Medical professionals are important, but so is a parent’s intuition.
In the golden Age of Google, as parents we're able to get information on any ailment
, situation, problem or milestone
we might experience with our children at the click of a search button. We've become accustomed to dragging our small people off to the doctor
(paediatrician, usually) at the slightest sniffle.
We look for answers and advice from other people, instead of listening and paying attention to that Authority best experienced and usually best placed to be making decisions about our children: ourselves. That gut feeling. Yes, Mama really does know best. (And in all fairness and honesty, most papas these days are capable of exactly the same.)
My fiancé (and the father of my four year old boymischief) is oft times much better at the mothering-instinct thing than I am. He is so in tune with our son that he can usually predict days before a bout of illness, that something's coming. I'm usually the one insisting that The Kid is fine and that he must be faking it
and if he's not faking it, it will blow over in a day or two with some TLC
and some Nurofen kids syrup.Is it just teething?
But sometimes it doesn't. Teething, usually a milestone parents of new(ish) babies look forward to, is also somewhat of a nuisance and involves a number of sleepless nights and heart-wrenching crying. As our son’s sole daytime care-giver during the day at that point in his life (5ish months) I started to learn the signs of teething; such joys as runny-ish nappies, a slightly-raised temperature and something more than just permanent fist-in-mouth-drool-as-much-as-possible syndrome. Ear infections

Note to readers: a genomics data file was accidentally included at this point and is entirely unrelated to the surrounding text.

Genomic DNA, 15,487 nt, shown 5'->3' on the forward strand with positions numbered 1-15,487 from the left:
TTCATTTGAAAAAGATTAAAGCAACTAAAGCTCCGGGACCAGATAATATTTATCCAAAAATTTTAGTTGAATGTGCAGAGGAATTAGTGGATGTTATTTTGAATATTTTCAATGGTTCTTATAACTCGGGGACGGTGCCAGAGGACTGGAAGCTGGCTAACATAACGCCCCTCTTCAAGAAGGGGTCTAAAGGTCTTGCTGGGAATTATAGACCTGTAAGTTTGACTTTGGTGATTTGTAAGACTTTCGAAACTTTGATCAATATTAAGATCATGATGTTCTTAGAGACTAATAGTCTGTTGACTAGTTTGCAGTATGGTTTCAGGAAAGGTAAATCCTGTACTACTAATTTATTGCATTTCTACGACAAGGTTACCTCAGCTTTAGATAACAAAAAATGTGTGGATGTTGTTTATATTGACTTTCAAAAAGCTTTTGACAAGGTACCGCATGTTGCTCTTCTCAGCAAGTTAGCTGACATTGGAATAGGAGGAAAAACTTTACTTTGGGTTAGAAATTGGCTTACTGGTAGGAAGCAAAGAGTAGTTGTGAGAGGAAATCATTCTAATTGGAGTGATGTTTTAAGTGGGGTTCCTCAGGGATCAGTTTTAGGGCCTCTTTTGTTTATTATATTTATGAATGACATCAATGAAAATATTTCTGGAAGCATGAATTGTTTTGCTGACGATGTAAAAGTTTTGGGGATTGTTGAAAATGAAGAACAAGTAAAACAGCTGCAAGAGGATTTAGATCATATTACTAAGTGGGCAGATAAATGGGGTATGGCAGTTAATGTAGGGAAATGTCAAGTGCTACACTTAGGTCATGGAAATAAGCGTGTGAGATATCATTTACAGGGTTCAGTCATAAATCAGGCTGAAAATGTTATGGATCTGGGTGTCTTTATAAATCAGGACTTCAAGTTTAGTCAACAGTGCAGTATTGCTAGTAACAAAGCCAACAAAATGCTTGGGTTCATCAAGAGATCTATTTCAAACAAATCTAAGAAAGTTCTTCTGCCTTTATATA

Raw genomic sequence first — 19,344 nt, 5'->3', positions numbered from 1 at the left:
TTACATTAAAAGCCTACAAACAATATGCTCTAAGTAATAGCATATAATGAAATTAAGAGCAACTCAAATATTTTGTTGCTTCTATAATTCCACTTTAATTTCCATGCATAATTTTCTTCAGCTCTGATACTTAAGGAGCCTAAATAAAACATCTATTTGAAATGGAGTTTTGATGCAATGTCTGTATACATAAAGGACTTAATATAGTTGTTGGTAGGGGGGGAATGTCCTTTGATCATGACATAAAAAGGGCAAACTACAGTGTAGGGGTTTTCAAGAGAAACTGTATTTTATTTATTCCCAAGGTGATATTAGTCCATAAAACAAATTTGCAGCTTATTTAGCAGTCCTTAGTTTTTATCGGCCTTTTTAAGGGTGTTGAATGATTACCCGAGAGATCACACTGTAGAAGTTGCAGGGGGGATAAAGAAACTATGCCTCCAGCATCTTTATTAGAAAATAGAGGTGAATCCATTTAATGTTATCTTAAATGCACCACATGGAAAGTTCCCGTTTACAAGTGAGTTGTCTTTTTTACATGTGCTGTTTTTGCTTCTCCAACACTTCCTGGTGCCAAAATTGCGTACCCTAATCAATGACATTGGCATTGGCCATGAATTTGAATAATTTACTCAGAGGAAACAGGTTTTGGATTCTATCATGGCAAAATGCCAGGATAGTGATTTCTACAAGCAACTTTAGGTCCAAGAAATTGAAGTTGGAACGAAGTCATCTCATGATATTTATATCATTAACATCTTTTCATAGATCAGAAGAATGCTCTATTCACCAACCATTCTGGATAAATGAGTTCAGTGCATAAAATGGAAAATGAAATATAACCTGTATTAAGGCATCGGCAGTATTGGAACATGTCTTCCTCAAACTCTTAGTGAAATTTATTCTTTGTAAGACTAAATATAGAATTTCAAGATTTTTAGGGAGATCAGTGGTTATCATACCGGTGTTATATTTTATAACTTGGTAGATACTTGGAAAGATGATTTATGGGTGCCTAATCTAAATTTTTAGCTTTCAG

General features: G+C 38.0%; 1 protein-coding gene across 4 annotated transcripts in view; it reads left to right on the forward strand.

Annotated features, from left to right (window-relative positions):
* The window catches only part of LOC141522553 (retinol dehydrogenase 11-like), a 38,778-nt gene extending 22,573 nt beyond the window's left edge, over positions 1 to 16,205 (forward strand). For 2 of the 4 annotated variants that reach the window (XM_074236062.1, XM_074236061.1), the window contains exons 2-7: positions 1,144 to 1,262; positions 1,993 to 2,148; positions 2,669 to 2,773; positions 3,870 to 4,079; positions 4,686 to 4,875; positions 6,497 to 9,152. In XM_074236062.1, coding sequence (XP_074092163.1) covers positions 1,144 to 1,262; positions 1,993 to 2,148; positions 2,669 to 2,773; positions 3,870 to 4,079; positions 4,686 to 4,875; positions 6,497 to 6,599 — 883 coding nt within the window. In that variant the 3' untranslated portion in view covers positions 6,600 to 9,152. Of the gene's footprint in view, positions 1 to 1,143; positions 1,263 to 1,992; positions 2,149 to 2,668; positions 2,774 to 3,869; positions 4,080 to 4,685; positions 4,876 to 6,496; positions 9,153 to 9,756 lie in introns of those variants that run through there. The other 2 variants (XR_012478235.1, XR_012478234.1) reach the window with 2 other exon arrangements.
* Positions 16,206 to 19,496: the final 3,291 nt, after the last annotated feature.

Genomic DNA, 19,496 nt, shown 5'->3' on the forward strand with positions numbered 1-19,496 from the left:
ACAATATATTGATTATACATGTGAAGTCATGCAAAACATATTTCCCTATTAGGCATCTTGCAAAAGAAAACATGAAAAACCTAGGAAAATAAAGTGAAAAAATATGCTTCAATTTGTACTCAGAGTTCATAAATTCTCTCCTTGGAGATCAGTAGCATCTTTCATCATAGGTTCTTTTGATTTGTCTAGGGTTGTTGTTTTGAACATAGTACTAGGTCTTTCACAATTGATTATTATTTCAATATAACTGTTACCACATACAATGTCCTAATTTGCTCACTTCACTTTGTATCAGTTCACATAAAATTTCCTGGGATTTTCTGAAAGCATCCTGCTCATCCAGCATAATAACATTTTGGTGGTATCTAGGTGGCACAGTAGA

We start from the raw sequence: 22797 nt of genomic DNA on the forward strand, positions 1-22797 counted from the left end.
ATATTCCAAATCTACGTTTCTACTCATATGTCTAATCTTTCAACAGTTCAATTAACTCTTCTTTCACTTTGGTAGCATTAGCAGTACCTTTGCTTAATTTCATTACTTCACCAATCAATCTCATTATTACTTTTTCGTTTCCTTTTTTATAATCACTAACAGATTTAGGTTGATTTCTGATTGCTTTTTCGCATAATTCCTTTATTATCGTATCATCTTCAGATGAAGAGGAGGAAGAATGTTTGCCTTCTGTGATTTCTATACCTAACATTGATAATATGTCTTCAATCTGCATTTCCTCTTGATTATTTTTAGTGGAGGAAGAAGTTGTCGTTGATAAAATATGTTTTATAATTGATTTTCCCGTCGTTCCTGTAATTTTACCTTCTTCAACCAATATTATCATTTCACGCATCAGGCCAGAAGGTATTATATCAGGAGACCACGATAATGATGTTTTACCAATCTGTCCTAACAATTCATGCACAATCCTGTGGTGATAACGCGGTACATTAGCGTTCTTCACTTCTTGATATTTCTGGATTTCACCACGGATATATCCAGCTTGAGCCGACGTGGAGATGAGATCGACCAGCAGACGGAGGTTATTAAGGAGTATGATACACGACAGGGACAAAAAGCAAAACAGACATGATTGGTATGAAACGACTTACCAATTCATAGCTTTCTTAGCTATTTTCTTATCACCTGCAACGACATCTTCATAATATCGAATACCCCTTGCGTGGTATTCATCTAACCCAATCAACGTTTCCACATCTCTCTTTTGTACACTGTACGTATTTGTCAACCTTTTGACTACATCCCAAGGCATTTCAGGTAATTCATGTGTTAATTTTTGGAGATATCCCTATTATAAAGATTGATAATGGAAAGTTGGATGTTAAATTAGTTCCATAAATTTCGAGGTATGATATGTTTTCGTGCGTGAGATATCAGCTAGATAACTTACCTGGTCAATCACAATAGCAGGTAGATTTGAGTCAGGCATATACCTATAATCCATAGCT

.The antibiotic dilemma
Usually accompanied by a slight cough and a runny nose – which was enough for there to be an insistence that we march off to the doctor (GP) who did what all doctors seem to do and prescribed an antibiotic. Long story short – antibiotic
would finish, tooth would emerge, snot nose would dry up. Repeat. A few times.
A few visits later and the GP recommended grommets and I refused. I insisted on a second opinion (paeditrician) that also recommended grommets. For ear infections that were admittedly frequent but also temporary. An ear, nose and throat specialist (my third opinion) also suggested grommets. Again, I refused. He was about eight months old at the time.
Eight months old. I might not have the mothering instinct thing down as well as his father in some situations but I could as sure as snot be an advocate for my child, and stand up for what I believed was best. All three of these medical professionals told me it was impossible that the ear infections were related to the teething
, that it was simply co-incidental.
Only, they weren’t around for those long nights (where I had to sleep sitting upright with a 12kg baby rest his chin on my shoulder because he couldn’t bear to have any weight on his ear while he slept) only to discover in the morning a white bump through the surface of his gum. They weren’t there, yet they wanted to tell me that they knew what was best for my child, and that what was best for my child was to take him away – somewhere I couldn’t follow – and put him under anaesthetic and cut into my baby with a scalpel.
So I refused and argued so strongly against it that eventually my fiancé relented. I called Mother Knows Best Rights. Until the next bout of teething and the tag-along ear infection. But It didn’t last forever.
His last and final ear infection? Co-incided with his last and final molar. Fancy that.
The long and short of my lesson is this: seek advice and opinions from others, but know your child well enough to know what’s best for him. Pay close enough attention that you know you’re making the right decision, and not simply letting someone else make an educated guess.Disclaimer: The views of columnists published on Parent24 are their own and therefore do not necessarily represent the views of Parent24.
Would you trust your own judgment over that of your child’s doctor?